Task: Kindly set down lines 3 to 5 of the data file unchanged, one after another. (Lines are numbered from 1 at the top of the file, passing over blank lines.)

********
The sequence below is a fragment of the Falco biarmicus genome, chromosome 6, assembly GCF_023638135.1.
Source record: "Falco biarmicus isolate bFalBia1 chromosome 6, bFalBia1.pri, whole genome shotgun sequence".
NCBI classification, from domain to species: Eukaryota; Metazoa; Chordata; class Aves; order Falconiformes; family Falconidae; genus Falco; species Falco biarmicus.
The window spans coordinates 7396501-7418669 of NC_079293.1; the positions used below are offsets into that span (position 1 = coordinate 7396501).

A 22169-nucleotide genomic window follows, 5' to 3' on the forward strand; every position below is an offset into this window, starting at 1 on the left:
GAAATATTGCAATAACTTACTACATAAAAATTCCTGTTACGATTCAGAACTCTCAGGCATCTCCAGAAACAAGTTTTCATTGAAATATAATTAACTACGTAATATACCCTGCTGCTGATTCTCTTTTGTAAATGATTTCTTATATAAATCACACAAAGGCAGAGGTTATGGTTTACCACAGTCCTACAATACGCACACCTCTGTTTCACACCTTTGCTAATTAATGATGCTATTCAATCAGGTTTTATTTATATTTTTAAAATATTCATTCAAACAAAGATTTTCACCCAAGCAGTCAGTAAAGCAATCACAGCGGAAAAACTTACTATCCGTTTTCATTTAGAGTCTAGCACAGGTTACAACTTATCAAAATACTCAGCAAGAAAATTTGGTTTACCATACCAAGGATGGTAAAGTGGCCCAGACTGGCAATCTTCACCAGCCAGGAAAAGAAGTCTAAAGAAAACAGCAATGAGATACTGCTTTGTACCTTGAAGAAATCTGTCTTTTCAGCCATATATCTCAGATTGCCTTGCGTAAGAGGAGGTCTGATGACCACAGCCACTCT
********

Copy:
NCBI classification, from domain to species: Eukaryota; Metazoa; Chordata; class Aves; order Falconiformes; family Falconidae; genus Falco; species Falco biarmicus.
The window spans coordinates 7396501-7418669 of NC_079293.1; the positions used below are offsets into that span (position 1 = coordinate 7396501).

A 22169-nucleotide genomic window follows, 5' to 3' on the forward strand; every position below is an offset into this window, starting at 1 on the left: